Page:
Although Runx2 expression is high in the HSPC compartment of mouse BM,94 there is no data thus far demonstrating a role for Runx2 in fetal or adult BM HSCs.
Runx1 mechanism of action
Given the critical role of Runx1 in the establishment and maintenance of the adult hematopoietic system, there has been much interest in elucidating how it exerts it role. Runx1 acts as an epigenetic regulator and as an activator or repressor of transcriptional programs (reviewed in Tober et al,59 Lausen,95 Lichtinger et al,96 Obier and Bonifer,97 and Swiers et al98). In the dorsal aorta, Runx1 drives hematopoietic specification, which coincides with loss of endothelial potential.55-58 In ESC hematopoietic differentiation cultures, Runx1 is involved in the initial remodeling of the Pu.1 transcription factor locus, and Pu.1 is one of its important downstream targets.99,100 Intriguingly, this required only low-level transient expression of Runx1. Genome-wide analysis showed that in hemogenic endothelium, binding of SCL, Fli1, and Cebpβ was associated with the priming of a large number of hematopoietic loci. Upon upregulation of Runx1, these complexes relocated to new cis elements, now bound by Runx1 and showing increased histone acetylation. Thus, Runx1 changes the epigenetic landscape at hematopoietic loci to promote hematopoietic differentiation.101
Runx1 expression in ESC-derived hemogenic endothelium induces adhesion and migration-associated transcriptional profiles before the downregulation of endothelial genes.102 The Runx1 targets Gfi1 and Gfi1b are implicated in the downregulation of the endothelial program.103 They do this through recruitment of the chromatin modifier LSD1 (a member of the CoREST repressive complex) to endothelial gene loci.104 Later in hematopoietic differentiation, Runx1 positively regulates the expression of a large number of hematopoietic lineage–specific genes, including cytokines, cytokine receptors, and T-cell receptors,23,59,98 many of which are effectors of hematopoietic fate, differentiation, and function. Whether Runx1 functions as a transcriptional activator or repressor is dependent upon cofactor interactions. Posttranslational modifications by tyrosyl phosphorylation regulate the interactions of Runx1 with different coregulators.105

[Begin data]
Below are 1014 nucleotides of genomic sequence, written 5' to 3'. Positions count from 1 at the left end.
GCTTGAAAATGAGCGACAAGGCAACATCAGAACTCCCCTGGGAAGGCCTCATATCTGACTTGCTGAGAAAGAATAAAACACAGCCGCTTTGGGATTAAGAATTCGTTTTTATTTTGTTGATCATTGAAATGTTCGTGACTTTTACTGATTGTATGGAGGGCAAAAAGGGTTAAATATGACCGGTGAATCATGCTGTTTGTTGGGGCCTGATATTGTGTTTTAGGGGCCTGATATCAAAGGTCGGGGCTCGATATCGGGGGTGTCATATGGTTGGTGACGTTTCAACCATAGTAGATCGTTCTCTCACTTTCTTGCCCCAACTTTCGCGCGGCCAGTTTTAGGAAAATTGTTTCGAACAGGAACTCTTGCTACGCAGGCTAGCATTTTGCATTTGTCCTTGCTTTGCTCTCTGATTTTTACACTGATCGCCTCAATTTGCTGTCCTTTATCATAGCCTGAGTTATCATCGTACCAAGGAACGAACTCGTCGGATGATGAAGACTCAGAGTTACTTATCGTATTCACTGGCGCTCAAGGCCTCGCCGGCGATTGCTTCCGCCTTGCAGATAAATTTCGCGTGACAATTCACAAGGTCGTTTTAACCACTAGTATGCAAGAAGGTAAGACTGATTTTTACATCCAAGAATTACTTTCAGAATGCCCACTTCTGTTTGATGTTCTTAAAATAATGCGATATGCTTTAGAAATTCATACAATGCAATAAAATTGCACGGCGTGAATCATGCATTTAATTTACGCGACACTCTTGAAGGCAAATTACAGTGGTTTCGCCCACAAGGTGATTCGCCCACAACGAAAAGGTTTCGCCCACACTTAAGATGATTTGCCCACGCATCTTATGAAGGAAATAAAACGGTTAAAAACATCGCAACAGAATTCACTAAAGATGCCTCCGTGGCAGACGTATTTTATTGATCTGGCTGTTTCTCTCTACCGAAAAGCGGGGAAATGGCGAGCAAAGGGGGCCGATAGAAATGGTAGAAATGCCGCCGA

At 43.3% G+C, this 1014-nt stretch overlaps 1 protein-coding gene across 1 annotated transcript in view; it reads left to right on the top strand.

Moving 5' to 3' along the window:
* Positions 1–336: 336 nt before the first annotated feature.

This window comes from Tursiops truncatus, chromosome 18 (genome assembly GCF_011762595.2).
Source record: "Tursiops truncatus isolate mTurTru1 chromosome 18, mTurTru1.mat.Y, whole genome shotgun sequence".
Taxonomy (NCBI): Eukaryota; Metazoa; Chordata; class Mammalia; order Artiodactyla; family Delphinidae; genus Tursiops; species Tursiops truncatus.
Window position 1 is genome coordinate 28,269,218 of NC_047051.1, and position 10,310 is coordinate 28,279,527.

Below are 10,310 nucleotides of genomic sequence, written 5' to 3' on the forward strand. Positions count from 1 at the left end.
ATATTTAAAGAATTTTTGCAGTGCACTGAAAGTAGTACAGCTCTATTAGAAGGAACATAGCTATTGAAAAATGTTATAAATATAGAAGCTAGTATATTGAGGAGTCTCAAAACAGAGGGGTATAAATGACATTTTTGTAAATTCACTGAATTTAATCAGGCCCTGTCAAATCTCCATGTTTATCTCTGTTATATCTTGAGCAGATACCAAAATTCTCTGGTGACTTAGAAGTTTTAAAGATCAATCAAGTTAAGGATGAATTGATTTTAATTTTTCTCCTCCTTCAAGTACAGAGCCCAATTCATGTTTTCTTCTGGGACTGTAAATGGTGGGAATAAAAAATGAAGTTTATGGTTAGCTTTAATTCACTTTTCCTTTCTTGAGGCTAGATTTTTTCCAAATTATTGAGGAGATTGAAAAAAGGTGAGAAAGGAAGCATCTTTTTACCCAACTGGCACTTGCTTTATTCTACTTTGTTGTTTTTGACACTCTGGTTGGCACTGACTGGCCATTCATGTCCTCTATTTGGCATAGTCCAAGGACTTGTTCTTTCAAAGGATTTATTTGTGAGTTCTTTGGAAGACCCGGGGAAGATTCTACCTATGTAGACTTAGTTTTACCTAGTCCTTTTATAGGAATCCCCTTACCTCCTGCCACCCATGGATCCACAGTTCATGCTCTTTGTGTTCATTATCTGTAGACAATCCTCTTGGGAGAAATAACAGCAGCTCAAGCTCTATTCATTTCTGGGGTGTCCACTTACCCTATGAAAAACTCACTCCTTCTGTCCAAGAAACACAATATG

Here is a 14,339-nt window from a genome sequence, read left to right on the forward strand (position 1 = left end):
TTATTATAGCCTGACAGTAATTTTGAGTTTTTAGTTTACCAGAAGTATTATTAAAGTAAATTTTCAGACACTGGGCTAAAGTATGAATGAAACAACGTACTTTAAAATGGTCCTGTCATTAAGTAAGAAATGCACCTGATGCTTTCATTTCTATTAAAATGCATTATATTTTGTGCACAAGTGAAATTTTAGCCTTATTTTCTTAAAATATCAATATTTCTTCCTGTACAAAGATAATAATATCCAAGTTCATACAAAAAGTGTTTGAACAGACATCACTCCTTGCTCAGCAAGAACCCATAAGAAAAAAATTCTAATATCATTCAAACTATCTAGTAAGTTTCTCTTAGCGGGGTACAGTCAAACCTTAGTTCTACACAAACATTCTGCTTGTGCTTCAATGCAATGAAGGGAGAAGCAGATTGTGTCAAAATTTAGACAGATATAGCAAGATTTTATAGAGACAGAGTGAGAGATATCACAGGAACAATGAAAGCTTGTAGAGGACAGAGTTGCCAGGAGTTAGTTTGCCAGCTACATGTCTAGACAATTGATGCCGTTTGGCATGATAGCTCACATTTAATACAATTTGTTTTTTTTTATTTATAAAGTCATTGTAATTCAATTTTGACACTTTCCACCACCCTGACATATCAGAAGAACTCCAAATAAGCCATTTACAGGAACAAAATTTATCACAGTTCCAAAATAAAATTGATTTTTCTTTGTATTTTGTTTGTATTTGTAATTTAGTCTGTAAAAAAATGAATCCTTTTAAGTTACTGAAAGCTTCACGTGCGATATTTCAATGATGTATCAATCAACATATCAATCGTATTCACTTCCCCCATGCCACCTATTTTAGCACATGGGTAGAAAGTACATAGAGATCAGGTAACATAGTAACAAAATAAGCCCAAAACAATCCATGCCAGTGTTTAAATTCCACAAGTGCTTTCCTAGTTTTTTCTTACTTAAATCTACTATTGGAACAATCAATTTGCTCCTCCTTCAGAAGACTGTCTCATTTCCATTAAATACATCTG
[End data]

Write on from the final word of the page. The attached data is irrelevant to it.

Structure of mammalian Runx genes and alternatively spliced isoforms
The genomic organization of mouse and human Runx genes is highly conserved. All vertebrate Runx genes have 2 promoters (distal P1 and proximal P2) and a variable number of alternatively spliced protein-coding exons (Figure 3).4,5,106-110 P1- and P2-derived alternative transcripts are differentially expressed in various cell types and developmental stages. Below, we focus on Runx1 as the main regulator of hematopoiesis, but also Runx2 and Runx3 express transcripts from 2 promoters to generate alternative isoforms.94,111-113
Alternative promotor usage contributes to regulatory complexity, with the production of Runx1 transcripts that differ in their 5′ and 3′ UTRs, their coding sequence, and the time required for their transcription (Figure 3).46,81,106,114 Differences in the identity and length of the UTRs have been linked to differences in RNA stability and translation efficiency.115,116 P1-derived transcripts are subject to Cap-mediated translation, while P2-derived transcripts undergo internal ribosome entry site–mediated translation. The latter is thought to facilitate translation under conditions of stress and during cell division.116 Translation of Runx1 is also subject to regulation by microRNAs.117,118 Several alternatively spliced transcripts have been described in mouse (Figure 3) and human,119 including the full-length P1- and P2-derived Runx1c and Runx1b. One of these transcripts, RUNX1a, lacks the transactivation domain while retaining the DNA-binding domain and has been proposed to act as a dominant negative.119,120